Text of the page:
Day of Silence protests spark community conflict

Conservatives and pride activists debate LGBTQ+ education in schools


Anna Pierson

Counter protestors stand off in front of Deerpath Middle School Thursday.

Sarah Patel and Anna Pierson

A small group of conservative parents gathered in front of Deerpath Middle School Thursday morning to protest the Day of Silence. They were met with opposition from LGBTQ+ allies who wanted to show support for the Day of Silence. Police officers stood nearby while tensions between the groups resulted in yelling and name-calling.

The Day of Silence is a national student-led demonstration where LGBTQ+ students and allies take a vow of silence in protest of the discrimination and harassment that members of the LGBTQ+ community face in schools. The annual day is coordinated by GLSEN, an organization that works to ensure the safety and support of LGBTQ+ students in schools.

Although the protest Thursday centered on Day of Silence, the conflict represents a nationwide debate regarding LGBTQ+ education in schools.

The country has seen a wave of state level legislation seeking to limit classroom instruction of LGBTQ issues. At the forefront of this legislation is Florida’s “Parental Rights in Education” bill dubbed the “Don’t Say Gay” bill by its critics, which bans teachers from holding classroom instruction about sexual orientation or gender identity.

Set up on the side of Deerpath Road just outside of DPM, protesters chanted “Teach math, not sex” and “All Democrats are demented” and held banners that read “Stop Leftist Indocrination” and “Save the Children.”

Deerpath Middle School’s Alliance Club, a club designed to be a safe space for LGBTQ+ students and allies, asked the school’s administration if they could participate in the National Day of Silence taking place today. The administration approved.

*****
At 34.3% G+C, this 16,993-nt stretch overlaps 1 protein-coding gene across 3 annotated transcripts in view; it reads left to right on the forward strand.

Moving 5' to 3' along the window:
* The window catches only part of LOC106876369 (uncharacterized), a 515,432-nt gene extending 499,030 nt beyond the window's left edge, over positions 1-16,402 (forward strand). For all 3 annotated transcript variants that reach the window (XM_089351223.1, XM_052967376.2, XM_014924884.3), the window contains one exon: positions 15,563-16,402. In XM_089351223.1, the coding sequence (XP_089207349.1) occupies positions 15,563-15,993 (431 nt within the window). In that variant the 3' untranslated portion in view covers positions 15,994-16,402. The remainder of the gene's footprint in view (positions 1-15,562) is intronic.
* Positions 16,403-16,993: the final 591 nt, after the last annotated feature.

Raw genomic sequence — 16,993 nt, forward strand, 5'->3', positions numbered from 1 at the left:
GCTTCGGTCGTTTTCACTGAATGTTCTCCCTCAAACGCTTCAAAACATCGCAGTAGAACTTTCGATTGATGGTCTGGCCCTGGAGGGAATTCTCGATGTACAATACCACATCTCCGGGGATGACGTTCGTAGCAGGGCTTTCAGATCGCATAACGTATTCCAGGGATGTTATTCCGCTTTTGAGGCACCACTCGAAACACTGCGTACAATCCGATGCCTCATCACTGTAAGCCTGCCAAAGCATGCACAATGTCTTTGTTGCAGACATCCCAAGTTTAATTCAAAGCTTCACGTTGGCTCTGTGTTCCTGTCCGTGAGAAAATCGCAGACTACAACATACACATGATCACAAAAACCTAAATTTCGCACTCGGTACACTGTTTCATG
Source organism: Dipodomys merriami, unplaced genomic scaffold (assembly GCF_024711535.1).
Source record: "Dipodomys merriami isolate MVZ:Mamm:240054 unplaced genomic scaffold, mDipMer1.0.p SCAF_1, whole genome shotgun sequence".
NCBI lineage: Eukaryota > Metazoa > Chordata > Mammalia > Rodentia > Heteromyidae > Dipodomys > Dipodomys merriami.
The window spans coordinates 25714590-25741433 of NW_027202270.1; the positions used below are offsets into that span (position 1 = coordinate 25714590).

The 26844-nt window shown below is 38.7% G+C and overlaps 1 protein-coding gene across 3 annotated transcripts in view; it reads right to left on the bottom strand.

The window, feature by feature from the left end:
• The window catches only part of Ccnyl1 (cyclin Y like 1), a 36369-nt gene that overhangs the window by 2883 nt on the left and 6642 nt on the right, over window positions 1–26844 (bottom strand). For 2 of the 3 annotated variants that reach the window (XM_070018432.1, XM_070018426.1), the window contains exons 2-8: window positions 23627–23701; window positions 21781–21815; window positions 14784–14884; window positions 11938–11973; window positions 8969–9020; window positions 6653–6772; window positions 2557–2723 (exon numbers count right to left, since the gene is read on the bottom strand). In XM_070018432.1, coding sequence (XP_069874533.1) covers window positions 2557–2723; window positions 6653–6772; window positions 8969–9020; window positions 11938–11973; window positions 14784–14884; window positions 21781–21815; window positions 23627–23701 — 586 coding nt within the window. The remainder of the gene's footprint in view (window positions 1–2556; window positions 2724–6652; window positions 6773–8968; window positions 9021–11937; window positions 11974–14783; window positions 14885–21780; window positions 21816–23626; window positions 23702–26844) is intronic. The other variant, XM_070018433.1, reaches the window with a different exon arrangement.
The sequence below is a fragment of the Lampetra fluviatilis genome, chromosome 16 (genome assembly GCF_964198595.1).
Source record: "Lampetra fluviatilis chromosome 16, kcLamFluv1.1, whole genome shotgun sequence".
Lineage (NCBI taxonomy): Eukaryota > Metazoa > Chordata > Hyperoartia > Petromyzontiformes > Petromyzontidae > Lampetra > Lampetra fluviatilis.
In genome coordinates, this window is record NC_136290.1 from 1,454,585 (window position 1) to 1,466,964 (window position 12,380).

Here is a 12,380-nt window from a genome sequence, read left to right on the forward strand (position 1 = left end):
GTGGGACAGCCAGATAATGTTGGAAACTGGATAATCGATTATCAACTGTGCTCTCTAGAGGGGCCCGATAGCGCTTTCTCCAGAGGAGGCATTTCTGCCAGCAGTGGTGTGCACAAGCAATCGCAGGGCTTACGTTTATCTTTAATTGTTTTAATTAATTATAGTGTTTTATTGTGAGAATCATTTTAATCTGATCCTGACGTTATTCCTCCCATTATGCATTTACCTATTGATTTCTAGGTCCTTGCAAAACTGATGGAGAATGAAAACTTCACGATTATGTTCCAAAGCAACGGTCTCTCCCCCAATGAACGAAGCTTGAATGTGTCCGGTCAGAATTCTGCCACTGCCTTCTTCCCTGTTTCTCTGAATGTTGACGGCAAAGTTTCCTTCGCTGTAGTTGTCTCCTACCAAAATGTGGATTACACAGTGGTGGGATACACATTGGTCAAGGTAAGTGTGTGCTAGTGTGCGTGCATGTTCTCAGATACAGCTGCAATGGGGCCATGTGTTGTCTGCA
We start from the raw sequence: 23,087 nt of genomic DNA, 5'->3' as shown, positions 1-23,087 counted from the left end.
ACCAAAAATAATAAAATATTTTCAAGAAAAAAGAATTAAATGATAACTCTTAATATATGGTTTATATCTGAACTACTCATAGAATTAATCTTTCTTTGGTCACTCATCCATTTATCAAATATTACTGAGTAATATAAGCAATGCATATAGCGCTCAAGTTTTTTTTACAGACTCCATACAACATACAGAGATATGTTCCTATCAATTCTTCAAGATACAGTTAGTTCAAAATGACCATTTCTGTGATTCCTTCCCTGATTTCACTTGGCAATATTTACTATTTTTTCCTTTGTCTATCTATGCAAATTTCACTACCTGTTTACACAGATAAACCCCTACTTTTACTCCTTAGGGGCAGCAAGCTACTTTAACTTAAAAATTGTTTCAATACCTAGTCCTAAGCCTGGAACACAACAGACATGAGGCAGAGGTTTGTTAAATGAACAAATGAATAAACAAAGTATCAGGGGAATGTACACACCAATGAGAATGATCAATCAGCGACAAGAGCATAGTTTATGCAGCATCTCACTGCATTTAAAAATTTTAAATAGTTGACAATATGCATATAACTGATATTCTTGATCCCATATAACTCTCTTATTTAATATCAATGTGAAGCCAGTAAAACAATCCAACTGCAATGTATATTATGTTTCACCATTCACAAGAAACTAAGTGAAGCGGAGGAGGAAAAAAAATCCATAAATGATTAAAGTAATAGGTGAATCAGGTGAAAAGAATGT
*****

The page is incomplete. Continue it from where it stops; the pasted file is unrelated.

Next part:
Conservative protester Kristin Strom said LGBTQ+ topics are family discussions that don’t belong in schools.

LGBTQ+ supporters position a Pride flag in front of a Conservative sign. Photo credit: Anna Pierson

“If you have a trans child, that’s a family health issue that’s not part of school curriculum,” Strom said. “We really represent the parents and community members, including taxpayers, who are just so angry about the sexualization of the children from the teachers and administration.” 

Another protester, Robert Metz, said that parents need to stop using kids to push their political agendas

To counter the conservative protesters and express support for the Day of Silence, parent allies waved pride flags and held signs with messages including “I see you. I love you. I accept you.”

“I’m here because I am really proud of DPM’s LGBTQ+ Alliance Club and allies and want to support them in their Day of Silence,” Dana Anderson said.

A mental health care provider, Anderson said she is “very aware” of the increased risk of suicide in LGBTQ+ members who are often “bullied, discriminated against, and abused in terms of physical violence and sexual violence.”

“It is super important to me to decrease the stigma and increase the mental health care of folks often not supported by parents, not supported by their community,” she said.

An anonymous pride activist said LGBTQ+ youth need inclusive sex education in schools because it “helps them to understand that they are not alone.”

“It doesn’t matter if you teach queer history or not,” they said. “We are always here, and LGBTQ+ and trans kids are always going to exist.”